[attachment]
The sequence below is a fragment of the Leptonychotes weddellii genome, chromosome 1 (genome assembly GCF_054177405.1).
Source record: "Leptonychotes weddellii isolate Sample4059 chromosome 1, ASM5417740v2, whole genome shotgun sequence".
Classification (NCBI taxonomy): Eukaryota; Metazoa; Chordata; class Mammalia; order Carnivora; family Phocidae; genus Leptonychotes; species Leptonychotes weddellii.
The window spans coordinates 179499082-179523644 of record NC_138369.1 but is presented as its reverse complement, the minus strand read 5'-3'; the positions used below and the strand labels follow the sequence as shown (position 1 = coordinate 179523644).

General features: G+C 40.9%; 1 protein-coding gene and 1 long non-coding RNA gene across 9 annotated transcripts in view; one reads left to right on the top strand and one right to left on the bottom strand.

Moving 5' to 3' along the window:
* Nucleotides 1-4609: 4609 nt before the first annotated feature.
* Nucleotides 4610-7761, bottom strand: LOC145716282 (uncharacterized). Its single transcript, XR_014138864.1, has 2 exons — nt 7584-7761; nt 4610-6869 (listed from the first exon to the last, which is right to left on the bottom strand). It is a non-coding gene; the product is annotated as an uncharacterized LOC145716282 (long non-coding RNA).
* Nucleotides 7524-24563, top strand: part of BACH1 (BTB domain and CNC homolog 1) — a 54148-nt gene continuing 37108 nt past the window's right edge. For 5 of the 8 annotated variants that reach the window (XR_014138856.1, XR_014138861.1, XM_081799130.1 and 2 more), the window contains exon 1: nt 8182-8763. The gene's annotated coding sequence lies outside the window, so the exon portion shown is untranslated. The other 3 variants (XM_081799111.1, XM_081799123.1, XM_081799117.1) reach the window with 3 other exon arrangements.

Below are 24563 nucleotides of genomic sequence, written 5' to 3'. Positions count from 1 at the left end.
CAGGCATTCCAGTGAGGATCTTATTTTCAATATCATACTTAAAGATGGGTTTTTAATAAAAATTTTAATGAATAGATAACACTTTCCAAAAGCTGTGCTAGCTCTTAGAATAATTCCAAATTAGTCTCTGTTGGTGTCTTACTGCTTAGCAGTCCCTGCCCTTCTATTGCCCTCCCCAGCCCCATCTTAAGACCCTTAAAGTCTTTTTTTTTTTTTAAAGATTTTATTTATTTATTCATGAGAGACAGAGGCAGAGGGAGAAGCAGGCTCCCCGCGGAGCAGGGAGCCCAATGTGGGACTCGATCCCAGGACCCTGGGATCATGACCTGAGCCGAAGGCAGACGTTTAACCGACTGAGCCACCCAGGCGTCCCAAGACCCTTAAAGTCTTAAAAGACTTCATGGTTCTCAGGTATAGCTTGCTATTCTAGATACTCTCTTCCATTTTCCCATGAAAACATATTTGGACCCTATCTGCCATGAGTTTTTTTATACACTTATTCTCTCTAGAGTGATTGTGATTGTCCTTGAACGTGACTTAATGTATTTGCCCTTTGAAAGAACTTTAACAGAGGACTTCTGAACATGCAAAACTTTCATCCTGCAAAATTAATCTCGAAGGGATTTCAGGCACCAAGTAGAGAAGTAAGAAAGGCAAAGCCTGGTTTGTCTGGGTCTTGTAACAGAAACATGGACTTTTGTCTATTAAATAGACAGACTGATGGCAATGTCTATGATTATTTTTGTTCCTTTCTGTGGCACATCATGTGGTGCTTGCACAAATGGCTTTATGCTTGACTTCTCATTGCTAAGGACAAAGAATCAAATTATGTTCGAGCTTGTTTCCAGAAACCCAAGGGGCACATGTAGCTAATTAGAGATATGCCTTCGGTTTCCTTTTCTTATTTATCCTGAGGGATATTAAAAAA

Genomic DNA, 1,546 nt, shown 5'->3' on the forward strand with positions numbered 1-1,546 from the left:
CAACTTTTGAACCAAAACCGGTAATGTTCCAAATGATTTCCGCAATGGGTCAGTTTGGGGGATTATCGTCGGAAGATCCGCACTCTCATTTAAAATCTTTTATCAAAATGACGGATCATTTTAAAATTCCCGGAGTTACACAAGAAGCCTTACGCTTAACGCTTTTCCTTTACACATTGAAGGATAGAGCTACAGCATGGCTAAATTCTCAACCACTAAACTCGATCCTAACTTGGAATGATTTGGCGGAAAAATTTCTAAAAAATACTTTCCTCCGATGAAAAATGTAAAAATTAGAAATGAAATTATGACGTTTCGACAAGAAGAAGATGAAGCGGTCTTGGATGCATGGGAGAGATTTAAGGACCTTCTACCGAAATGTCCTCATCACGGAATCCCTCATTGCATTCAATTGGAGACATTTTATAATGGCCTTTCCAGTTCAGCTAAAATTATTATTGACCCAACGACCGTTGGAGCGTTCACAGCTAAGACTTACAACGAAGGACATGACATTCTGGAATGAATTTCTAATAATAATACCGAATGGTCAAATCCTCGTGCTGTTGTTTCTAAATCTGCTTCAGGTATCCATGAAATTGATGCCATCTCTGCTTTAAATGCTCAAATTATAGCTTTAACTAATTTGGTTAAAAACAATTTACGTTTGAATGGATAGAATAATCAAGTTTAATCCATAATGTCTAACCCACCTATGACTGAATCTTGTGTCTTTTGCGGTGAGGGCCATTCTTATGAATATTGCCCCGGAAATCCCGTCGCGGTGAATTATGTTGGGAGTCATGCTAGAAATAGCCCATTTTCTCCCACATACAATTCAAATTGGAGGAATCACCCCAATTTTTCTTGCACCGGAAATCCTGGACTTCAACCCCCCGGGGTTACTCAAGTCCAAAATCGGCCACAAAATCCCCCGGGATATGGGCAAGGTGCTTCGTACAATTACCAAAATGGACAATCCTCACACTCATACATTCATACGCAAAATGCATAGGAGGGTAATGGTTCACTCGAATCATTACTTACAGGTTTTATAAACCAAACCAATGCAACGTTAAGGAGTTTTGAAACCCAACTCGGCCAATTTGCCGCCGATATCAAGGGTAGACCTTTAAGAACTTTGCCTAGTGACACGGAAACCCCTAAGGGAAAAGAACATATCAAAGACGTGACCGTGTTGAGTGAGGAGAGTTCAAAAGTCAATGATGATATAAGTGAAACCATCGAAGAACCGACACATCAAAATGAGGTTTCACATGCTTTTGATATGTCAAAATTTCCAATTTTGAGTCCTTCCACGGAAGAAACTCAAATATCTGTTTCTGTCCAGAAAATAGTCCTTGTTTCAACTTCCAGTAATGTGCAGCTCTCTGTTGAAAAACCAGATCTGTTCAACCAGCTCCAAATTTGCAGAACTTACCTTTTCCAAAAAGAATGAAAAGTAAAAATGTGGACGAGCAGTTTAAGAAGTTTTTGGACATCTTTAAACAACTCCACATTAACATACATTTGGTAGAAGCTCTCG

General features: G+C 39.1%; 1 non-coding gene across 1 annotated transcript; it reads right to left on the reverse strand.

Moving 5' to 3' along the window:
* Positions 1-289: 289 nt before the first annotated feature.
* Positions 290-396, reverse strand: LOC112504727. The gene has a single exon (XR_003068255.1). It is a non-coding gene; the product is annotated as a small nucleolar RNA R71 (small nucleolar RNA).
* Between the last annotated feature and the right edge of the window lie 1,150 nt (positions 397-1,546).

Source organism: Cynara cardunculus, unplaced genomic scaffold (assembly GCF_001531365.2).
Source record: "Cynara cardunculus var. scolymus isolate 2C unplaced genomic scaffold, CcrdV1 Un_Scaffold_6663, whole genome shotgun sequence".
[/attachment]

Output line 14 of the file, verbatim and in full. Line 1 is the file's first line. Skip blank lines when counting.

General features: G+C 39.1%; 1 non-coding gene across 1 annotated transcript; it reads right to left on the reverse strand.